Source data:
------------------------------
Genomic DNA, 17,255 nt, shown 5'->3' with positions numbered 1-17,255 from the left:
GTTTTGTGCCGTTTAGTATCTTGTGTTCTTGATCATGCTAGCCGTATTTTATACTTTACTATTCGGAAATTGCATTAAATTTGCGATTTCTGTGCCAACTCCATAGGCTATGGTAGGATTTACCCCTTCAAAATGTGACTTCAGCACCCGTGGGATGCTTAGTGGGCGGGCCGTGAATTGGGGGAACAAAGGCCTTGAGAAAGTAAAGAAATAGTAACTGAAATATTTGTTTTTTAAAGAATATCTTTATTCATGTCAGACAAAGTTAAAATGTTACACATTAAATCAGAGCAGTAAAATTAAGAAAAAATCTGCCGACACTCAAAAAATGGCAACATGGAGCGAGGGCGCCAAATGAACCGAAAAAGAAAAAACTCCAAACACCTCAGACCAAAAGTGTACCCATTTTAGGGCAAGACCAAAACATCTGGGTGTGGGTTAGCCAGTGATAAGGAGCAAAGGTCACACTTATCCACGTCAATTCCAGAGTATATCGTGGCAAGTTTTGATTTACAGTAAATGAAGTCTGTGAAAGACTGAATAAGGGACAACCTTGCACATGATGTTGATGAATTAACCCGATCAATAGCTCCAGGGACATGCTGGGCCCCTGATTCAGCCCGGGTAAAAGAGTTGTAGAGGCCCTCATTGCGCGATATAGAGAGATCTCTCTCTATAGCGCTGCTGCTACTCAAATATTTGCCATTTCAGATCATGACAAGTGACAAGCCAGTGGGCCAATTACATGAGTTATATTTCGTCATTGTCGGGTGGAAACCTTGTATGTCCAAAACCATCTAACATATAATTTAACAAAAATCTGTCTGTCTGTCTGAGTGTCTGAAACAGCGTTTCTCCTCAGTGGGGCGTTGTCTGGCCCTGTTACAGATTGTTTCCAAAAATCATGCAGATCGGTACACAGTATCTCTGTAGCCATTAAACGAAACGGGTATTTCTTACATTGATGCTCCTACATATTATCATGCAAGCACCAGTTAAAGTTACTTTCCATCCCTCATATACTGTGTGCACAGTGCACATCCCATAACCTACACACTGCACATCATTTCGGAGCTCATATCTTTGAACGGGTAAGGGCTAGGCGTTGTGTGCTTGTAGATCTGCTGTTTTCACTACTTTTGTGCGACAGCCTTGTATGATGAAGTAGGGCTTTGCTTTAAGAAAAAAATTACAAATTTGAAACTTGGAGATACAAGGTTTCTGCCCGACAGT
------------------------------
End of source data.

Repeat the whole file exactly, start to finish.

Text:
Genomic DNA, 17,255 nt, shown 5'->3' with positions numbered 1-17,255 from the left:
GTTTTGTGCCGTTTAGTATCTTGTGTTCTTGATCATGCTAGCCGTATTTTATACTTTACTATTCGGAAATTGCATTAAATTTGCGATTTCTGTGCCAACTCCATAGGCTATGGTAGGATTTACCCCTTCAAAATGTGACTTCAGCACCCGTGGGATGCTTAGTGGGCGGGCCGTGAATTGGGGGAACAAAGGCCTTGAGAAAGTAAAGAAATAGTAACTGAAATATTTGTTTTTTAAAGAATATCTTTATTCATGTCAGACAAAGTTAAAATGTTACACATTAAATCAGAGCAGTAAAATTAAGAAAAAATCTGCCGACACTCAAAAAATGGCAACATGGAGCGAGGGCGCCAAATGAACCGAAAAAGAAAAAACTCCAAACACCTCAGACCAAAAGTGTACCCATTTTAGGGCAAGACCAAAACATCTGGGTGTGGGTTAGCCAGTGATAAGGAGCAAAGGTCACACTTATCCACGTCAATTCCAGAGTATATCGTGGCAAGTTTTGATTTACAGTAAATGAAGTCTGTGAAAGACTGAATAAGGGACAACCTTGCACATGATGTTGATGAATTAACCCGATCAATAGCTCCAGGGACATGCTGGGCCCCTGATTCAGCCCGGGTAAAAGAGTTGTAGAGGCCCTCATTGCGCGATATAGAGAGATCTCTCTCTATAGCGCTGCTGCTACTCAAATATTTGCCATTTCAGATCATGACAAGTGACAAGCCAGTGGGCCAATTACATGAGTTATATTTCGTCATTGTCGGGTGGAAACCTTGTATGTCCAAAACCATCTAACATATAATTTAACAAAAATCTGTCTGTCTGTCTGAGTGTCTGAAACAGCGTTTCTCCTCAGTGGGGCGTTGTCTGGCCCTGTTACAGATTGTTTCCAAAAATCATGCAGATCGGTACACAGTATCTCTGTAGCCATTAAACGAAACGGGTATTTCTTACATTGATGCTCCTACATATTATCATGCAAGCACCAGTTAAAGTTACTTTCCATCCCTCATATACTGTGTGCACAGTGCACATCCCATAACCTACACACTGCACATCATTTCGGAGCTCATATCTTTGAACGGGTAAGGGCTAGGCGTTGTGTGCTTGTAGATCTGCTGTTTTCACTACTTTTGTGCGACAGCCTTGTATGATGAAGTAGGGCTTTGCTTTAAGAAAAAAATTACAAATTTGAAACTTGGAGATACAAGGTTTCTGCCCGACAGT